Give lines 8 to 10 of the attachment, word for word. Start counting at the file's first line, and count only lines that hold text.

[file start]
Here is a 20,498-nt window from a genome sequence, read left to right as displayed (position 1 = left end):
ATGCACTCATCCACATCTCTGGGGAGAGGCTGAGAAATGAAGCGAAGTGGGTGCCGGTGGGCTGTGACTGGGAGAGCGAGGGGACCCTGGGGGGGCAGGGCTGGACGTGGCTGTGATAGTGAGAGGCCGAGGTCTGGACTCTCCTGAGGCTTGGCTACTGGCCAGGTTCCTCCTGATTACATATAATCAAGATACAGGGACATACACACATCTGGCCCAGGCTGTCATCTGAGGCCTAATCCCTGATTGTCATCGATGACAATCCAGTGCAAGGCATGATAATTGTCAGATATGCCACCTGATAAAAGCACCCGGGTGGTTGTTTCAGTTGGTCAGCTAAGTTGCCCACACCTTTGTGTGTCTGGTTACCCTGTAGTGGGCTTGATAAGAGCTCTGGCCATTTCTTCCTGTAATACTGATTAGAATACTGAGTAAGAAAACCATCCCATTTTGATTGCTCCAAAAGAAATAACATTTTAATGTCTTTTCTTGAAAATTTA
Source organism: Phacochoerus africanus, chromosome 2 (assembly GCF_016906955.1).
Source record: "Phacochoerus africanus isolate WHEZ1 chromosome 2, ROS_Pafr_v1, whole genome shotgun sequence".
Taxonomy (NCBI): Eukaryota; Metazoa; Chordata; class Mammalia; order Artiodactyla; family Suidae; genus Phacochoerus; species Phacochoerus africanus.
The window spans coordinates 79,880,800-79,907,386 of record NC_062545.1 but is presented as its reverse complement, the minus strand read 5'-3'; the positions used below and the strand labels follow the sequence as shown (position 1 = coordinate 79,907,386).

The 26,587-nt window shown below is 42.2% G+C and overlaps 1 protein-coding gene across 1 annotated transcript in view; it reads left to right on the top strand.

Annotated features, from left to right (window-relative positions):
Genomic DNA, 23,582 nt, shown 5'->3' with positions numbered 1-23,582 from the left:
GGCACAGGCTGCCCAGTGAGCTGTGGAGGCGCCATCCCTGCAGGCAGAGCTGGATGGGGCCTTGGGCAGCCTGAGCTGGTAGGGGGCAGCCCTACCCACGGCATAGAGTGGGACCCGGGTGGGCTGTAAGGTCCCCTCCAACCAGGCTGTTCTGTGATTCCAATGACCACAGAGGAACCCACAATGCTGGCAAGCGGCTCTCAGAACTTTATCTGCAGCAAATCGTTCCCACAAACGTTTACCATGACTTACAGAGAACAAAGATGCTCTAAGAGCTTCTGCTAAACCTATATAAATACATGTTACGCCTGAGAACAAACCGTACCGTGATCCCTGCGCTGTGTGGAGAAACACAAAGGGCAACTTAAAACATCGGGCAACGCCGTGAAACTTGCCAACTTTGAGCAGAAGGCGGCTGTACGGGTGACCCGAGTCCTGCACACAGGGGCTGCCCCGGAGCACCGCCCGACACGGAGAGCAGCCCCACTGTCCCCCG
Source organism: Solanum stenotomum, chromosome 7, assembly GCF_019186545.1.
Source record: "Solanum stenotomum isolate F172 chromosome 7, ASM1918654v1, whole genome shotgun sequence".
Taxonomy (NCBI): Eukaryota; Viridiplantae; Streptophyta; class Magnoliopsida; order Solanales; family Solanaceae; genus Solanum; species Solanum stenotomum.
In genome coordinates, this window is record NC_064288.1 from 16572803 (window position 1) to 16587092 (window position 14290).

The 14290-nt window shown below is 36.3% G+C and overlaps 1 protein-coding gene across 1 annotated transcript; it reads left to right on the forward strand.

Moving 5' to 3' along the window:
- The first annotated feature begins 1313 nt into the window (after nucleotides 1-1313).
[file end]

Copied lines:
Annotated features, from left to right (window-relative positions):
Genomic DNA, 23,582 nt, shown 5'->3' with positions numbered 1-23,582 from the left:
GGCACAGGCTGCCCAGTGAGCTGTGGAGGCGCCATCCCTGCAGGCAGAGCTGGATGGGGCCTTGGGCAGCCTGAGCTGGTAGGGGGCAGCCCTACCCACGGCATAGAGTGGGACCCGGGTGGGCTGTAAGGTCCCCTCCAACCAGGCTGTTCTGTGATTCCAATGACCACAGAGGAACCCACAATGCTGGCAAGCGGCTCTCAGAACTTTATCTGCAGCAAATCGTTCCCACAAACGTTTACCATGACTTACAGAGAACAAAGATGCTCTAAGAGCTTCTGCTAAACCTATATAAATACATGTTACGCCTGAGAACAAACCGTACCGTGATCCCTGCGCTGTGTGGAGAAACACAAAGGGCAACTTAAAACATCGGGCAACGCCGTGAAACTTGCCAACTTTGAGCAGAAGGCGGCTGTACGGGTGACCCGAGTCCTGCACACAGGGGCTGCCCCGGAGCACCGCCCGACACGGAGAGCAGCCCCACTGTCCCCCG